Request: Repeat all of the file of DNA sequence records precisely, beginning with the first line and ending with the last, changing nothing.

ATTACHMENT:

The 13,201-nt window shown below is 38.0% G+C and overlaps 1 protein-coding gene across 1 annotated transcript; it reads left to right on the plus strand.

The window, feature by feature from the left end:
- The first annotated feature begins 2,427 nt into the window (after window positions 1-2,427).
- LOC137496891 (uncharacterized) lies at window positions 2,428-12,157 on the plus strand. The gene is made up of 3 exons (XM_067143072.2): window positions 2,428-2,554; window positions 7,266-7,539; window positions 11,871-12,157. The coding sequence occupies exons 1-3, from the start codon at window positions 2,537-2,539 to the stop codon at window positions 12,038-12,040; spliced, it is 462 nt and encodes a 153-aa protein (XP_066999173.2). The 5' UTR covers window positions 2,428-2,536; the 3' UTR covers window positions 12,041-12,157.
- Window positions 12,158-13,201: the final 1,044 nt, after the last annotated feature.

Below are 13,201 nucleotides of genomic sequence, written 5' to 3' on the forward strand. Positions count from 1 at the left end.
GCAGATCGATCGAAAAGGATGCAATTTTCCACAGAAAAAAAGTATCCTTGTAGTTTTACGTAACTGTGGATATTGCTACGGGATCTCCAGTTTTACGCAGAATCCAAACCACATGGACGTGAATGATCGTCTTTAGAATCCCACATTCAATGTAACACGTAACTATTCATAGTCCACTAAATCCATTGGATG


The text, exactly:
The 13,201-nt window shown below is 38.0% G+C and overlaps 1 protein-coding gene across 1 annotated transcript; it reads left to right on the plus strand.

The window, feature by feature from the left end:
- The first annotated feature begins 2,427 nt into the window (after window positions 1-2,427).
- LOC137496891 (uncharacterized) lies at window positions 2,428-12,157 on the plus strand. The gene is made up of 3 exons (XM_067143072.2): window positions 2,428-2,554; window positions 7,266-7,539; window positions 11,871-12,157. The coding sequence occupies exons 1-3, from the start codon at window positions 2,537-2,539 to the stop codon at window positions 12,038-12,040; spliced, it is 462 nt and encodes a 153-aa protein (XP_066999173.2). The 5' UTR covers window positions 2,428-2,536; the 3' UTR covers window positions 12,041-12,157.
- Window positions 12,158-13,201: the final 1,044 nt, after the last annotated feature.

Below are 13,201 nucleotides of genomic sequence, written 5' to 3' on the forward strand. Positions count from 1 at the left end.
GCAGATCGATCGAAAAGGATGCAATTTTCCACAGAAAAAAAGTATCCTTGTAGTTTTACGTAACTGTGGATATTGCTACGGGATCTCCAGTTTTACGCAGAATCCAAACCACATGGACGTGAATGATCGTCTTTAGAATCCCACATTCAATGTAACACGTAACTATTCATAGTCCACTAAATCCATTGGATG